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Effectiveness of breeding guidelines for reducing the prevalence of syringomyelia
  1. S. P. Knowler, BSc1,
  2. A. K. McFadyen, PhD, MSc, BSc, DipSAD, Cmath, MIMA, FSS2 and
  3. C. Rusbridge, BVMS, PhD, DipECVN, MRCVS1
  1. Stone Lion Veterinary Hospital, 41 High Street, Wimbledon, SW19 5AU, UK
  2. Reader in Health Statistics, School of Engineering & Computing, Glasgow Caledonian University, Cowcaddens Road, Glasgow G4 0BA, UK
  1. E-mail for correspondence neuro.vet{at}btinternet.com

Several toy breed dogs are predisposed to syringomyelia (SM), a spinal cord disorder, characterised by fluid-filled cavitation. SM is a complex trait with a moderately high heritability. Selective breeding against SM is confounded by its complex inheritance, its late onset nature and high prevalence in some breeds. This study investigated the early outcome of existing SM breeding guidelines. Six hundred and forty-three dogs, 550 Cavalier King Charles spaniels (CKCS) and 93 Griffon Bruxellois (GB), were identified as having either one (454 dogs) or both parents (189 dogs) with MRI-determined SM status. Offspring without SM were more common when the parents were both clear of SM (SM-free; CKCS 70 per cent, GB 73 per cent). Conversely, offspring with SM were more likely when both parents had SM (SM-affected; CKCS 92 per cent, GB 100 per cent). A mating of one SM-free parent with an SM-affected parent was risky for SM affectedness with 77 per cent of CKCS and 46 per cent of GB offspring being SM-affected. It is recommended that all breeding dogs from breeds susceptible to SM be MRI screened; that the SM status at five years old is established; and all results submitted to a central database that can be used by dog breeders to better enable mate selection based on estimated breeding values.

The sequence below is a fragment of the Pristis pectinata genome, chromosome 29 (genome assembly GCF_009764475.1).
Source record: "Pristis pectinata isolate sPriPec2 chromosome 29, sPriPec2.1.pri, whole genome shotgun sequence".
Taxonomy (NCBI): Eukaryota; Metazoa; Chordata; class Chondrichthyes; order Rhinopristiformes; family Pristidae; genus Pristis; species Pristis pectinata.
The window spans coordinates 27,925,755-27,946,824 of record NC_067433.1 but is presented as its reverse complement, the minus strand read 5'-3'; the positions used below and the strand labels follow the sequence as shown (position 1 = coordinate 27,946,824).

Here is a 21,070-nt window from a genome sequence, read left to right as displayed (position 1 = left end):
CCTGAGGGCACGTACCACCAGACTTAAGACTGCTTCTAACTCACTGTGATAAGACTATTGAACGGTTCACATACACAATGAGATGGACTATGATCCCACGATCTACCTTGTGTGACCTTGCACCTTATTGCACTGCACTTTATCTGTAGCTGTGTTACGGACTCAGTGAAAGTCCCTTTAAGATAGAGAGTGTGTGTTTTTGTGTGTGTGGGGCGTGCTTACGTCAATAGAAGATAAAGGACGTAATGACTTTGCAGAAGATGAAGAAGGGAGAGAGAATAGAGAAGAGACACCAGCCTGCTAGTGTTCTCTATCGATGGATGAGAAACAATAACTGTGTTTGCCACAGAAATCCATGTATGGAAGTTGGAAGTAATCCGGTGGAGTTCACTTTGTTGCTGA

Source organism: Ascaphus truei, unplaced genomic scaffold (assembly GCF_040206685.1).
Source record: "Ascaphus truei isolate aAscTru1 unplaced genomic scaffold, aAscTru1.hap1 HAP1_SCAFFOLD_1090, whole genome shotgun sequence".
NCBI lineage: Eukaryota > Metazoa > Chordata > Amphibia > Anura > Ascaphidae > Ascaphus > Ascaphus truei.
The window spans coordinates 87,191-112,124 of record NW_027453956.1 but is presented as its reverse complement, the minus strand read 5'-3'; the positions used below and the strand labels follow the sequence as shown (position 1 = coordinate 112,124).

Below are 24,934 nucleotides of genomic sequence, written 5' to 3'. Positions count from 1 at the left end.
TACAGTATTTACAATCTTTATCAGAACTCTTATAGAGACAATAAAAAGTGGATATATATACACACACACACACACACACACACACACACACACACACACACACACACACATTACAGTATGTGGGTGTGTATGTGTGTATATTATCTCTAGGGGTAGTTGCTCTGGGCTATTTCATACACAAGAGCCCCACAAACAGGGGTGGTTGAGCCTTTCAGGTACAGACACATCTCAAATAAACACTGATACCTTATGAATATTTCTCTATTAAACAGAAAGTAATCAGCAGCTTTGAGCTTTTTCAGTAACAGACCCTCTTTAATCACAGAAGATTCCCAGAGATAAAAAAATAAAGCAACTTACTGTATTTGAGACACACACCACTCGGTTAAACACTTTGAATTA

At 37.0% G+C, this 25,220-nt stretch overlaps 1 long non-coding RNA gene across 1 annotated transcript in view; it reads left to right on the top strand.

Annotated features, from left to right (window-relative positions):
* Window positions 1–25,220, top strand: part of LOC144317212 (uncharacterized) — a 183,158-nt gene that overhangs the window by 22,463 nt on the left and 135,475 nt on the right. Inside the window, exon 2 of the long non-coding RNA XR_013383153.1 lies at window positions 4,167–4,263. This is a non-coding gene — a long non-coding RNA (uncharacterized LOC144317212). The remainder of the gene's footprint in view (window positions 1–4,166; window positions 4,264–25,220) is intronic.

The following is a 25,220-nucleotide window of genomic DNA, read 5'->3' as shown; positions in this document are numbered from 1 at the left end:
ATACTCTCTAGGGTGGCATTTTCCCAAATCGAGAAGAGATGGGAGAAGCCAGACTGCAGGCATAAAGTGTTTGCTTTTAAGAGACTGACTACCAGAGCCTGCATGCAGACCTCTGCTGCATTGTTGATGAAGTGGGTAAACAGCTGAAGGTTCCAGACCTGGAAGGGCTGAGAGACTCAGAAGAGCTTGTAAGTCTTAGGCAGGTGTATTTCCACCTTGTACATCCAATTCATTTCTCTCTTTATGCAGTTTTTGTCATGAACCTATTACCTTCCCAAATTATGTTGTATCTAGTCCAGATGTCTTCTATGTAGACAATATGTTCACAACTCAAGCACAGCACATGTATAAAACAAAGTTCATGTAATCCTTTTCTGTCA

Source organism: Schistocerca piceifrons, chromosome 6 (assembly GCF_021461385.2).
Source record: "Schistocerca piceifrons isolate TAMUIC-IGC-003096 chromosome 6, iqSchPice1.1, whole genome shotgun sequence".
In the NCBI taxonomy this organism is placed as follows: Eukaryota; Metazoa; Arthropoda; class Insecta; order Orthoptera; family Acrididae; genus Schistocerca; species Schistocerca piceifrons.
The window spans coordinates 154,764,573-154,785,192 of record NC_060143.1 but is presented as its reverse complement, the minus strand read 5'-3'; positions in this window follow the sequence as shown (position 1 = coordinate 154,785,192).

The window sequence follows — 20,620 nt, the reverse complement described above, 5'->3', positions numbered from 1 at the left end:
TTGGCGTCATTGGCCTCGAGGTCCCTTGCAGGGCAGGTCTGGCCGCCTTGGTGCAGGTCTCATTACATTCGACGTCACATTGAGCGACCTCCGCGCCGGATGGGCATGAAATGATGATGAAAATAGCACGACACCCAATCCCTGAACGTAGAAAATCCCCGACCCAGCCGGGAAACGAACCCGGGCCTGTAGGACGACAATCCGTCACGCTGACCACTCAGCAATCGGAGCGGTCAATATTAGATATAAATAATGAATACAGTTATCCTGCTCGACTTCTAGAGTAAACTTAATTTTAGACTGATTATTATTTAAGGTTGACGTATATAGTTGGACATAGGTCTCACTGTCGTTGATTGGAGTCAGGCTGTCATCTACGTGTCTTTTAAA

• Accepted September 9, 2011.

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  • Accepted September 9, 2011.
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Footnotes

  • Provenance not commissioned; externally peer reviewed

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